Tag Archive | musculoskeletal

CRITOE – the important mnemonic used to remember the names and…

CRITOE – the important mnemonic used to remember the names and order of appearance of the six elbow ossification centers. Elbow trauma is common in childhood and knowing CRITOE can be critical to detecting important pathology. This video tutorial includes two abnormal teaching cases which start at 3:31.

C – capitellum : 1 year

R – radial head : 3 years

I – internal (medial) epicondyle : 5 years

T – trochlea : 7 years

O – olecranon : 9 years

E – external (lateral) epicondyle : 11 years

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QUIZ: 8 month old boy with 10 day history of wrist swelling….

QUIZ: 8 month old boy with 10 day history of wrist swelling. What is the ‘not-to-be-missed’ diagnosis? Click for ANSWER

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Arcuate sign – a subtle but important avulsion fracture of the…

Arcuate sign – a subtle but important avulsion fracture of the proximal fibula at the site of arcuate ligament complex insertion. It is associated with cruciate ligament injury in around 90% of cases and represents an unstable posterolateral corner injury. When detected, the arcuate sign should prompt further evaluation with MRI and referral to an orthopaedic surgeon. 

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Shepherd’s crook deformity – refers to a distinctive…

Shepherd’s crook deformity – refers to a distinctive abnormal contour of the proximal femur in the setting of fibrous dysplasia.  As the bone deforms the angle made between the neck of the femur and the femoral shaft decreases (coxa vara) and the bone becomes rounded simulating the appearance of a shepherd’s crook, a stick with a C-shaped end carried by shepherd’s particularly common in biblical times.

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Absent bow tie sign – a sagittal MRI knee sign of a displaced…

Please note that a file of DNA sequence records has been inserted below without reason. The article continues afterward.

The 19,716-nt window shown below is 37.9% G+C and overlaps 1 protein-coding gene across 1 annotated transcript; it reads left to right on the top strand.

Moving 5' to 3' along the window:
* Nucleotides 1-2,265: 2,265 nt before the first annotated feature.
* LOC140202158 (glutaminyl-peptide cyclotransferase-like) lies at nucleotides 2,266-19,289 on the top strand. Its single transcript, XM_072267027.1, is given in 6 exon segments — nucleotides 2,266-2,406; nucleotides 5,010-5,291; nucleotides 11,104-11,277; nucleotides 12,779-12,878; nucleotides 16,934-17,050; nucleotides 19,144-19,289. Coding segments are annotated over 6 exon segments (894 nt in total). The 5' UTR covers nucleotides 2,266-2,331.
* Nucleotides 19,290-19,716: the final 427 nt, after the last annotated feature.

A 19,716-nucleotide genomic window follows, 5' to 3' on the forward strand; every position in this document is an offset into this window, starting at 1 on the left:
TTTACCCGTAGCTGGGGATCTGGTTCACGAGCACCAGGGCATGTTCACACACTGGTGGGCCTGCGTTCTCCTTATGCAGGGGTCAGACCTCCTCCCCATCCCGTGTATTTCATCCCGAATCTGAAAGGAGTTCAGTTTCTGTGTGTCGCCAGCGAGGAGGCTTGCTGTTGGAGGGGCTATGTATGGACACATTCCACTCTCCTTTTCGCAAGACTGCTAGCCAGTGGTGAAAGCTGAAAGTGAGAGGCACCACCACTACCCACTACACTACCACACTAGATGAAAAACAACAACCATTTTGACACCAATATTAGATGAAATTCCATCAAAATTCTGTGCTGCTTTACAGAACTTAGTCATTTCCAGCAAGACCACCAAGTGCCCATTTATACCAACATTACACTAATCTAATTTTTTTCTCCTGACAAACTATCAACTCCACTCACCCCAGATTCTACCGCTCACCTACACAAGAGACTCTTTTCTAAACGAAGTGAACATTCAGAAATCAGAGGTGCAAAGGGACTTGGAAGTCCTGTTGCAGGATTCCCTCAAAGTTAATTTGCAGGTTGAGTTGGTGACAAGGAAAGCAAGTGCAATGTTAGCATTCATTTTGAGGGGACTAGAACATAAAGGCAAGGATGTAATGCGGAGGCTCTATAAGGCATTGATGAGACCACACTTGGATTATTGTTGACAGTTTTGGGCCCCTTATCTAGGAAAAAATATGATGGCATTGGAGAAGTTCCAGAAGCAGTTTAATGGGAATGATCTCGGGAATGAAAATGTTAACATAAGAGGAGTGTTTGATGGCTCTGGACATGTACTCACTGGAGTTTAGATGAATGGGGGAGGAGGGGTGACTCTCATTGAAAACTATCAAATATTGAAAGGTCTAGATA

Absent bow tie sign – a sagittal MRI knee sign of a displaced meniscal tear (often bucket handle type). Normally the second (or even third) image through a meniscus ressembles the appearance of a bow tie with the central portion thinning out towards the inner free edge (left image, third slice of meniscus). When a bow tie is not seen on the second image then the absent bow tie sign is positive (right image) and a search for a displaced meniscus should ensue – by looking for a fragment-in-notch sign or double PCL sign.   

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Celery stalk sign – describes the appearance of an anterior…

Celery stalk sign – describes the appearance of an anterior cruciate ligament that has undergone mucoid degeneration (a common phenomenon). Its low signal longitudinal fibers are separated from each other by higher signal mucinous material simulating the appearance of celery. It is important to differentiate mucoid degeneration from ACL tear where there will be high signal but absent or disrupted low signal fibres.   

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Lightbulb sign – refers to the abnormal AP radiograph appearance…

Lightbulb sign – refers to the abnormal AP radiograph appearance of the humeral head in posterior shoulder dislocation. When the humerus dislocates it also internally rotates such that the head contour projects like a lightbulb. Because the sign is subtle it is often missed by the untrained observer. Axillary view (bottom right) demonstrates the posterior dislocation much more obviously. 

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Protrusio acetabuli – the cool way of saying acetabular…

Protrusio acetabuli – the cool way of saying acetabular protrusion. Refers to the inward bulging of the acetabulum into the pelvis usually with resultant over-covering of the femoral head. The deformity may be due to trauma but in many cases it is a sign of an underlying disease such as rheumatoid arthritisankylosing spondylitisricketsPaget’s disease and osteogenesis imperfecta. The above patient had Marfan syndrome.

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Lipohaemarthrosis – literally means fat and blood within a…

Lipohaemarthrosis – literally means fat and blood within a joint. Its presence implies an intra-articular fracture with marrow fat having leaked out into the joint. Because fat is less dense than blood it separates on top creating a perfectly straight line known as the FBI sign (Fat-Blood Interface). The sign is best seen on lateral horizontal beam images of the knee within the suprapatellar pouch. The above patient has a tibial plateau fracture

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Throckmorton sign – when the penis points in the direction of…

Throckmorton sign – when the penis points in the direction of unilateral disease on a pelvic radiograph. Also known as the John Thomas sign, when present it is very important for radiologists to report it so as to improve overall morale amongst medical staff. A variant of this sign is the Mark Morton sign when the penis is unusually small (poor Mark). Neck of femur fracture is one on the most common pathologies indicated by the Throckmorton sign, however many rarer entities have been found including the above example of a femoral enchondroma in a patient with Muffucci syndrome.

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